Team Sydney’s upside through time on road

  • Virgin Australia Supercars Championship
  • |
  • 04/08/2020
  • By Connor O'Brien

As far as making the best out of a bad situation goes, Team Sydney may have benefited more than any rival Virgin Australia Supercars Championship squad in recent weeks.

The two-car Holden team has had a much-needed opportunity to bond while displaced from its Sydney Motorsport Park headquarters.

Following a generally underwhelming SMP doubleheader, the team joined the sport’s five Victorian outfits in taking refuge in southeast Queensland in the lead-up to the BetEasy Darwin Triple Crown this weekend.

Team Sydney instantly had a superb facility at their disposal in the form of the Webb family’s Tekno workshop in Yatala.

More importantly perhaps was the chance to have their staff spend an extended period of time together.

Having only officially moved to the NSW capital in June, many employees are based interstate.

That includes drivers Chris Pither and Alex Davison, who ordinarily live in Victoria and Queensland respectively, and Davison’s Melbourne-based engineer Chris Stuckey.

“By no means am I undervaluing the sacrifice it is for [the team to be on the road] but to be honest it has actually sort of been good for us in a way,” Davison told Supercars.com.

“For sure it’s tough for those guys being away from their families and there’s a lot of challenges around that but from a selfish point of view from the team perspective it has been really good for everyone to spend more time together.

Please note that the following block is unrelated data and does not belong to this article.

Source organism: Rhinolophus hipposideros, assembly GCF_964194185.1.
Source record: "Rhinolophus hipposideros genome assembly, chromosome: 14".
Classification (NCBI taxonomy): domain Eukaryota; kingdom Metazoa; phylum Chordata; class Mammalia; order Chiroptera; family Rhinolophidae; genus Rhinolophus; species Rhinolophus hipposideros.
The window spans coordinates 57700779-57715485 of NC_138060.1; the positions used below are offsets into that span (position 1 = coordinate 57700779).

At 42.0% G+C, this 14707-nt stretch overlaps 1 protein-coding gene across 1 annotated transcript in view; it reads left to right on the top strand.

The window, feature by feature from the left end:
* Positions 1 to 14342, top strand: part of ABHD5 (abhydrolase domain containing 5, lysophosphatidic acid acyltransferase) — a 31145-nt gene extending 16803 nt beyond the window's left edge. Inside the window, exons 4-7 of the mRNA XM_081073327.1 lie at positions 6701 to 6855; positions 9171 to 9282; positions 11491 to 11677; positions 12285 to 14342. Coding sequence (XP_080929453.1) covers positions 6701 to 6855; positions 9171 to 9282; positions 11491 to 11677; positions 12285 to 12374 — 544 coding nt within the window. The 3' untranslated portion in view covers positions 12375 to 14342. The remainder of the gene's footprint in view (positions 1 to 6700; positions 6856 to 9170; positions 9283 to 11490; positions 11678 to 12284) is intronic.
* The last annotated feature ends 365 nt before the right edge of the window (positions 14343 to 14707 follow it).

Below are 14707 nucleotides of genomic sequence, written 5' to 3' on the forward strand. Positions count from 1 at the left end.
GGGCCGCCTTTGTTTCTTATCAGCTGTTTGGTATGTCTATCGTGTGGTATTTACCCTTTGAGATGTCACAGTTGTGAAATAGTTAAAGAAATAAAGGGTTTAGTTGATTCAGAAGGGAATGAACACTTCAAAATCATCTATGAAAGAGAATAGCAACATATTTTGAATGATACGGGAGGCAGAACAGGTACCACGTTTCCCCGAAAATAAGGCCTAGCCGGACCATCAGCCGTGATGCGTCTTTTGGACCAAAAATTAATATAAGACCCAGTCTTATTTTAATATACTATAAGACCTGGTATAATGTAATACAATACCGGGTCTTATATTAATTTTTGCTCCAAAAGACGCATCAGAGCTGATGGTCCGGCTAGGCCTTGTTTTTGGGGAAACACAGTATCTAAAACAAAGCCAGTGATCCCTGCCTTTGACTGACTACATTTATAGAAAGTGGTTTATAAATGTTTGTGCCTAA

“From our side we have probably got catching up to do so that time has been valuable.”

The upcoming Darwin doubleheader arrives at a good time for Davison, given his long affinity with Hidden Valley Raceway.

The 40-year-old was disappointed to have a less than straightforward outing at the recent Truck Assist Sydney SuperSprint, leaving him hungry to make gains at the Top End.

“All these things will help us find our way,” he said.

“The events where you do struggle, if you use the post-event analysis properly, it can often help you find a new direction or help iron out some procedures and systems to use to stop it happening in the future.

“It might just be a matter of how we prioritise different things and the way we go about working with the car and setting the car up and analysing things.

“Just your normal procedural things, hopefully we can learn from the mistakes we made in Sydney and be better moving to Darwin.

“We’re not trying to jump from 20th to first. We’re very realistic in our goals and we’re just trying to build our understanding of what we’re doing and build some consistency through using the correct processes.

“We know where we’re at and we’re just trying to build some nice foundations.”

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